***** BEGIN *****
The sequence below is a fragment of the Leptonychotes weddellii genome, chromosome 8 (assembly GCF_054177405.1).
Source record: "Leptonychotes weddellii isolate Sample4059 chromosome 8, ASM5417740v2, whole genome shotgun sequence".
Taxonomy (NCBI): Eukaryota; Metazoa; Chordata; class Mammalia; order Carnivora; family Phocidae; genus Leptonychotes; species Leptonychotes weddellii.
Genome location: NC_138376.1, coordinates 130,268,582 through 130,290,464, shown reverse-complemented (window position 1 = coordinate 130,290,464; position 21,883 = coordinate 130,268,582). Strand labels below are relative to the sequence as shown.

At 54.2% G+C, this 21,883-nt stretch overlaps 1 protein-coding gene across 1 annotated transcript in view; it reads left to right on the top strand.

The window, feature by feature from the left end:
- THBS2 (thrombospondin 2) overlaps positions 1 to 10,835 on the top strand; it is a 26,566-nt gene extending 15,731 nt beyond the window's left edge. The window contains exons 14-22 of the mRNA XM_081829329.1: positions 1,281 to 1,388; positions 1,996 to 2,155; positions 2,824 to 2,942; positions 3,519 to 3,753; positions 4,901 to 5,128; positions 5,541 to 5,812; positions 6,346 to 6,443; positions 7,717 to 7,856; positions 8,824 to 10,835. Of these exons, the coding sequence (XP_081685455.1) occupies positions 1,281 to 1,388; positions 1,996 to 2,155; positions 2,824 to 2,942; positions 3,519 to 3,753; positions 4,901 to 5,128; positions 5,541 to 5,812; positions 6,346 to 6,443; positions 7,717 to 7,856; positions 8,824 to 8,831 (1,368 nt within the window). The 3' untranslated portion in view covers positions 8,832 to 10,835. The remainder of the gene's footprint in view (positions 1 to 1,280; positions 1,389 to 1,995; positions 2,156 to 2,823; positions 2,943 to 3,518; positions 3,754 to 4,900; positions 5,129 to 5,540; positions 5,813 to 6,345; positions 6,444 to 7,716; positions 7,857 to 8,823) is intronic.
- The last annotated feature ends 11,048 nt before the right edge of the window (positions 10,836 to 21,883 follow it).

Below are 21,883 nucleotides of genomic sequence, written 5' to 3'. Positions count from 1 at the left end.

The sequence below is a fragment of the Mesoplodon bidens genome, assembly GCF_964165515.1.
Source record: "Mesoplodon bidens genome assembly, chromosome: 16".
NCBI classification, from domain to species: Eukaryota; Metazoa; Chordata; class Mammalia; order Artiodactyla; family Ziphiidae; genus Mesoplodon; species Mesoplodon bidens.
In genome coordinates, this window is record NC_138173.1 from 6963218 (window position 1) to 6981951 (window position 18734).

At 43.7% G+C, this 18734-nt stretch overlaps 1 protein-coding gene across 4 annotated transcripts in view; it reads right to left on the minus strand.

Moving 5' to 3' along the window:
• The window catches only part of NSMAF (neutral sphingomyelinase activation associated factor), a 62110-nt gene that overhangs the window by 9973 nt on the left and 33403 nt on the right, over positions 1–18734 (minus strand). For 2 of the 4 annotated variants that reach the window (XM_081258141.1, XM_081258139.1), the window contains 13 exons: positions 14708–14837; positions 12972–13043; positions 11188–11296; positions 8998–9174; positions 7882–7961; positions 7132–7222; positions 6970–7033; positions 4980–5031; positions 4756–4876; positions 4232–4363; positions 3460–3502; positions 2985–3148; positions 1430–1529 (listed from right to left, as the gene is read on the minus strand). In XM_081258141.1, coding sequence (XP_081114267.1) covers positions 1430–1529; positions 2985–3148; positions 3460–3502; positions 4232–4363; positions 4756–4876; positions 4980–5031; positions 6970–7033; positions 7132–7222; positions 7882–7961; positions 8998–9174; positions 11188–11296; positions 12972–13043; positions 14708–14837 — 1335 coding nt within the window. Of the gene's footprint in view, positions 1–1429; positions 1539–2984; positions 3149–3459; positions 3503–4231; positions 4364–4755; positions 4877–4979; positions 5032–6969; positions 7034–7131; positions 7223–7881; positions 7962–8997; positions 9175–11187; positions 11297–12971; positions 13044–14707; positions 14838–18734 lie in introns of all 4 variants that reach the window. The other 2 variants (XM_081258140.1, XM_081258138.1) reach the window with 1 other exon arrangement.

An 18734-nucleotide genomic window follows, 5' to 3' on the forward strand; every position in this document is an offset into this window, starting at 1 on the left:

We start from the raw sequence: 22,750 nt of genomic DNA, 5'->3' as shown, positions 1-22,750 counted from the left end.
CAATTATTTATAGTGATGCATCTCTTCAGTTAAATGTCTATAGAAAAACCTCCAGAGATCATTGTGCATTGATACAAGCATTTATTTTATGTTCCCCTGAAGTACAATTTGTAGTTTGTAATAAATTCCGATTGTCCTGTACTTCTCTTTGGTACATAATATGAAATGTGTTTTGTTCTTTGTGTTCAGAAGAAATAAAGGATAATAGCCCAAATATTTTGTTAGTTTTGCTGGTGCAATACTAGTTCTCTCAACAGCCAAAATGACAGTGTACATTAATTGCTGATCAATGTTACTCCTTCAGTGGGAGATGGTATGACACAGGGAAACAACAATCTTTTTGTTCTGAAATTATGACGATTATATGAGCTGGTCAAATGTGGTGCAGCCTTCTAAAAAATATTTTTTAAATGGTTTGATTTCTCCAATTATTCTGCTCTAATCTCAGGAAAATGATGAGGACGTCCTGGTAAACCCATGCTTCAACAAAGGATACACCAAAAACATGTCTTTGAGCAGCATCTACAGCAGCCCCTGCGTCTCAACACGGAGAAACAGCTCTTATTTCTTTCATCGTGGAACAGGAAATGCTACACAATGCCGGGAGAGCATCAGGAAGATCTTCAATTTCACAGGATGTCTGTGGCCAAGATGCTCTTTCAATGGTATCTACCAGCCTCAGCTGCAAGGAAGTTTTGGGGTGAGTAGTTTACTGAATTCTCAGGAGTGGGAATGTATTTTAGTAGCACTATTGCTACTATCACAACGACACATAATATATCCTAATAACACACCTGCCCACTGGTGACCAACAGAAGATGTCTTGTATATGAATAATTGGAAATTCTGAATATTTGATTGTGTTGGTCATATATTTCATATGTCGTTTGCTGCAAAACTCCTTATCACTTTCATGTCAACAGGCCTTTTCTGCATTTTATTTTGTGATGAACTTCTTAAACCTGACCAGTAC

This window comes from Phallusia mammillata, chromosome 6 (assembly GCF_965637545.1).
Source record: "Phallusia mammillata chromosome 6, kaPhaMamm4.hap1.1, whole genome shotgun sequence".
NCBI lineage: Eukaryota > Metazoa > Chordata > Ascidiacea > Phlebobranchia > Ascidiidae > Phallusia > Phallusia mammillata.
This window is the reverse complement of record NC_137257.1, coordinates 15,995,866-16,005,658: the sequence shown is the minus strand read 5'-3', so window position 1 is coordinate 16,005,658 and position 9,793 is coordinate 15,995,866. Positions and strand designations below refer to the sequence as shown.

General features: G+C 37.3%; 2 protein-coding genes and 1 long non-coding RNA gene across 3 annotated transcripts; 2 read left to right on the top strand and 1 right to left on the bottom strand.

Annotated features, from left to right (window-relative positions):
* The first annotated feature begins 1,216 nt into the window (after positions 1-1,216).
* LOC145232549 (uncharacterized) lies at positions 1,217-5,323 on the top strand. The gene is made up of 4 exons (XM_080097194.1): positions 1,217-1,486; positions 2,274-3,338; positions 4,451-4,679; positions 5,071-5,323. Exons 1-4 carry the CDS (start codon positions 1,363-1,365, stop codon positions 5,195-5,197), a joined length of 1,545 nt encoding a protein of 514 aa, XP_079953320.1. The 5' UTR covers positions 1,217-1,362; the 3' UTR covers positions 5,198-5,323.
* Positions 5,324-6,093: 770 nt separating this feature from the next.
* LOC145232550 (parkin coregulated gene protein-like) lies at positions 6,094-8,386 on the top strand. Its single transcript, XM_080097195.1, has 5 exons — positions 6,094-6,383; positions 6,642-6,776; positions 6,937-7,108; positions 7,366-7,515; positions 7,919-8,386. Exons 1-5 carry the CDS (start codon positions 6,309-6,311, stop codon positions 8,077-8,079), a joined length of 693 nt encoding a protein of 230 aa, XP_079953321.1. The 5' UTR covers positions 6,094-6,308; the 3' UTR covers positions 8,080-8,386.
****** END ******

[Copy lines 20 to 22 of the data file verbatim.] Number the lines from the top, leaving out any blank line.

This window comes from Phallusia mammillata, chromosome 6 (assembly GCF_965637545.1).
Source record: "Phallusia mammillata chromosome 6, kaPhaMamm4.hap1.1, whole genome shotgun sequence".
NCBI lineage: Eukaryota > Metazoa > Chordata > Ascidiacea > Phlebobranchia > Ascidiidae > Phallusia > Phallusia mammillata.